Post-Election Violence victims decry current polarisation

Monday, August 30th, 2021 00:00 |
Internally Displaced Persons Patron Peter Tena addresses the press yesterday. 2007/08 PEV victims have warned against polarisation. Photo/PD/ROY LUMBE

Post-Election Violence (PEV) victims in the country have warned that continued polarisation of the masses by the nation’s top leaders, risks sliding the country to tribal skirmishes.

Speaking in Nakuru, the victims under the aegis of Kenya Internally Displaced Persons Organisation - said it was evident the masses were being incited against each other.

The organisation’s patron Peter Tena urged President Uhuru Kenyatta to revisit the 2013 Afraha Stadium declaration where he vowed there will never be violence as a result of elections.

Tena said in the Rift Valley, several counties have been mapped out as violence hotspots saying any kind of trigger will surely divide and cause irreversible chaos.

“The President is a symbol of unity and he needs work to bring all sides together and have a national conversation,” said Tena.

He said the President and his deputy should be able to solve their differences as early as possible to avoid other leaders from using the same to incite locals.

On her part, Ruth Wanjera; another victim  said there was a need for leaders to reason together to avoid plunging the country to a repeat of the 2007/08 post-election violence.

In particular, Wanjera said the frosty relationship between the president and his deputy was capable of reversing the gains of peace in the region.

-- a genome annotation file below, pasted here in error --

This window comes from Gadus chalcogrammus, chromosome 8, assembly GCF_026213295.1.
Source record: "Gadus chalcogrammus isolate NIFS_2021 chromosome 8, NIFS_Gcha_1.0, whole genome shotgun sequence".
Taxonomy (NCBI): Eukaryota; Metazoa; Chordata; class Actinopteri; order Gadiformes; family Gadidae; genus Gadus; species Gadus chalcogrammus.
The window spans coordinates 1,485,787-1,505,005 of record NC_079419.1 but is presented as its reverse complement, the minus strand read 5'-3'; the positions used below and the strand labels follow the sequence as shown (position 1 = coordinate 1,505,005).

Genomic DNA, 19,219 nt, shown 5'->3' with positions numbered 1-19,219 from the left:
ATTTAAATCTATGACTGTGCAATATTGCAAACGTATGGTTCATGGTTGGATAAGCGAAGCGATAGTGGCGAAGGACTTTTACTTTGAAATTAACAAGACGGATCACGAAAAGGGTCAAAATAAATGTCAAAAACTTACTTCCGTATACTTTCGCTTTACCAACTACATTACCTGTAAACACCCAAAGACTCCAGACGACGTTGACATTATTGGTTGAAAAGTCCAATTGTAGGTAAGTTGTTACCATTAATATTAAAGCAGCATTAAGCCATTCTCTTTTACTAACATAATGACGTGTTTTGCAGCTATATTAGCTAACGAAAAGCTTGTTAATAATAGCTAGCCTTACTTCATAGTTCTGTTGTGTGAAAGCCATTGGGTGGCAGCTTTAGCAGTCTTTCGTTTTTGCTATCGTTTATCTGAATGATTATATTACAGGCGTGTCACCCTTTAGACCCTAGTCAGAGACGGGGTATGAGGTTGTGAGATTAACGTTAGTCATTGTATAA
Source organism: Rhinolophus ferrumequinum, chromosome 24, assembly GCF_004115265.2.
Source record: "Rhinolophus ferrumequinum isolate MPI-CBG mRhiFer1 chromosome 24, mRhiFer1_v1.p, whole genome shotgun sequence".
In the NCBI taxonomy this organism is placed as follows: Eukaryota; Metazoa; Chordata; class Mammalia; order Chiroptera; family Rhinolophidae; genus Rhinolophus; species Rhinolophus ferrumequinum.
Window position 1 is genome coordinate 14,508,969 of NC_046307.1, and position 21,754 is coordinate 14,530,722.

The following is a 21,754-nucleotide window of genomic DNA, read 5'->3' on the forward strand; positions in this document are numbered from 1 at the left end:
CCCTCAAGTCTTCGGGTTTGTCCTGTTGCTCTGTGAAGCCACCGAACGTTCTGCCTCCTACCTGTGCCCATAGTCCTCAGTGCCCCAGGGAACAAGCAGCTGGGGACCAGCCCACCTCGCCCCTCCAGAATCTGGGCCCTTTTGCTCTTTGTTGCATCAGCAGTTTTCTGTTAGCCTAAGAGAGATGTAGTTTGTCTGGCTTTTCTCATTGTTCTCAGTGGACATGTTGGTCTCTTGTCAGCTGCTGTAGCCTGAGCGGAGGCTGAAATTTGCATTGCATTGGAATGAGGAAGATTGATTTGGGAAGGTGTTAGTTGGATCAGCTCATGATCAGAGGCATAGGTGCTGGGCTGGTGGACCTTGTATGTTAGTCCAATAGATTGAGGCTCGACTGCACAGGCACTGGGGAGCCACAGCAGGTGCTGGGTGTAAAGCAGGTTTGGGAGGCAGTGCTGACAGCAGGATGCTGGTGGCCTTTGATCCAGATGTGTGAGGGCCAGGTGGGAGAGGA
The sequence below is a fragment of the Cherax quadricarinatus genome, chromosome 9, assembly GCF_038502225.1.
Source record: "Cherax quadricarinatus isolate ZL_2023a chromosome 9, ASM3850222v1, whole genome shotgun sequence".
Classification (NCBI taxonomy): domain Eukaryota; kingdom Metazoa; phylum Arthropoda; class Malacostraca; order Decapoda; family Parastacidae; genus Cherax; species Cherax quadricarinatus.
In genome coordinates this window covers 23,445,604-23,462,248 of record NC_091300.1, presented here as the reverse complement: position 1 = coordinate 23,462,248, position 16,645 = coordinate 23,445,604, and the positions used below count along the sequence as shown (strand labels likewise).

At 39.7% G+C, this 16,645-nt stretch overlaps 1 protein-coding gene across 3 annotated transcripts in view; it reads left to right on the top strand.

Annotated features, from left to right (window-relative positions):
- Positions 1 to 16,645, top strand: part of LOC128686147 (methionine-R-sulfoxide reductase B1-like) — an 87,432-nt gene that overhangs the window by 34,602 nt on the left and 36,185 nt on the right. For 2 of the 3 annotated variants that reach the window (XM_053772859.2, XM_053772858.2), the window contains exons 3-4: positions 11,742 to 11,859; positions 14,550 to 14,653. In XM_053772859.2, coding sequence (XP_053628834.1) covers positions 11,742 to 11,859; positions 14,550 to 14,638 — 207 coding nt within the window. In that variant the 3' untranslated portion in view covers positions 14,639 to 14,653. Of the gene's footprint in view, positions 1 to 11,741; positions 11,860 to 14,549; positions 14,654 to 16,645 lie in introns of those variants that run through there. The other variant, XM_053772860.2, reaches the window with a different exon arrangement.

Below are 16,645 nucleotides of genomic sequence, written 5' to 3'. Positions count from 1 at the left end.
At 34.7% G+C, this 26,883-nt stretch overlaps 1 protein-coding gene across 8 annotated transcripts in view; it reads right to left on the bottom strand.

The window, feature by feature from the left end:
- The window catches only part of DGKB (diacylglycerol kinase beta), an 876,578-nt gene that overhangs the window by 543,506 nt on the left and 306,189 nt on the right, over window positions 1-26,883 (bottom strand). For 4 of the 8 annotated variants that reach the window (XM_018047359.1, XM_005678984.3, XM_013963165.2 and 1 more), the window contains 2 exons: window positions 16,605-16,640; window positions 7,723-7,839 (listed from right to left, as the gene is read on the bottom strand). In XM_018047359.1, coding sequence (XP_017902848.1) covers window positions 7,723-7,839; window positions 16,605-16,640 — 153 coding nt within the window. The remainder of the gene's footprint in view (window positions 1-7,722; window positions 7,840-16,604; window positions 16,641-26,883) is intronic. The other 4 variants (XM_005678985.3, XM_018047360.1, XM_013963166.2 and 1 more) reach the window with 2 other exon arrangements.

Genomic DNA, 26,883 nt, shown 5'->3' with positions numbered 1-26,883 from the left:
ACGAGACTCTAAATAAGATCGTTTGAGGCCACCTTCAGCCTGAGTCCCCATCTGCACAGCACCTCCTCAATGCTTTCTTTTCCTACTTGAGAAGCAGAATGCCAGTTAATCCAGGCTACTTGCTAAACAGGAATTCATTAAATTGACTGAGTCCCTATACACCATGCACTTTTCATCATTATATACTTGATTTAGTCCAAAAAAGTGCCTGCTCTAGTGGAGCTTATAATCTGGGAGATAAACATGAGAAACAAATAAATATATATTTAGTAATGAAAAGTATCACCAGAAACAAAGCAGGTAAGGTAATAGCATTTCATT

“We would not love this standoff to prolong, it is slowly but surely sending locals to tribal cocoons and it may spell doom for us,” said Wanjera.

According to her, the President needs to have a meeting with his deputy and iron out their contentious issues to avoid dividing the country further.

She pointed out that the country especially the Rift Valley region, has witnessed growing tension which she says if not tamed, will burn the country.

“We know they are human beings and can disagree, however, what they have forgotten is that they have supporters who may turn rogue,” she added.

Constructive politics

Pastor Harrison Kariuki while lauding the government’s efforts in assisting the 2007/08 PEV victims, he said it was evident that leaders were beating drums of war.

According to him, it was unfortunate that the country was slowly being divided into tribal and regional lines, insisting that the country needs peace and constructive politics to develop and grow.

“Whatever that is happening in government is not great and we need to ensure that we manage the situation to avoid further division ahead of next year’s polls,” said Kariuki.

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